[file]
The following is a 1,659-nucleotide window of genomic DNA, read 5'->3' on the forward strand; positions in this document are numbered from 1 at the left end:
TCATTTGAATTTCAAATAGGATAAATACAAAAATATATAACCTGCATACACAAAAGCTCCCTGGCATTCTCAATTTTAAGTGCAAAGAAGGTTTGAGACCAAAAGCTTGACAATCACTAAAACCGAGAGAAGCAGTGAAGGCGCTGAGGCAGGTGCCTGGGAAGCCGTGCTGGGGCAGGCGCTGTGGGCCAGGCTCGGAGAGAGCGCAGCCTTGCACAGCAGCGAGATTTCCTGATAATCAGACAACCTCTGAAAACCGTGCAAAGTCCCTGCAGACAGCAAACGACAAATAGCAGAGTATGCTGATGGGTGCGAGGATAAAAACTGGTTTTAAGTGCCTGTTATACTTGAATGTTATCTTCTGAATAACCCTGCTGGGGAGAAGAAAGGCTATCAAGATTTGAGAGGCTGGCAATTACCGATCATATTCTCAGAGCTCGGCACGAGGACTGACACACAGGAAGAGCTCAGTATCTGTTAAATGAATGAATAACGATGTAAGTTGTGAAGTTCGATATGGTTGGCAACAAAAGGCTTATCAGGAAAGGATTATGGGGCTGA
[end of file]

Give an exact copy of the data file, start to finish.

The following is a 1,659-nucleotide window of genomic DNA, read 5'->3' on the forward strand; positions in this document are numbered from 1 at the left end:
TCATTTGAATTTCAAATAGGATAAATACAAAAATATATAACCTGCATACACAAAAGCTCCCTGGCATTCTCAATTTTAAGTGCAAAGAAGGTTTGAGACCAAAAGCTTGACAATCACTAAAACCGAGAGAAGCAGTGAAGGCGCTGAGGCAGGTGCCTGGGAAGCCGTGCTGGGGCAGGCGCTGTGGGCCAGGCTCGGAGAGAGCGCAGCCTTGCACAGCAGCGAGATTTCCTGATAATCAGACAACCTCTGAAAACCGTGCAAAGTCCCTGCAGACAGCAAACGACAAATAGCAGAGTATGCTGATGGGTGCGAGGATAAAAACTGGTTTTAAGTGCCTGTTATACTTGAATGTTATCTTCTGAATAACCCTGCTGGGGAGAAGAAAGGCTATCAAGATTTGAGAGGCTGGCAATTACCGATCATATTCTCAGAGCTCGGCACGAGGACTGACACACAGGAAGAGCTCAGTATCTGTTAAATGAATGAATAACGATGTAAGTTGTGAAGTTCGATATGGTTGGCAACAAAAGGCTTATCAGGAAAGGATTATGGGGCTGA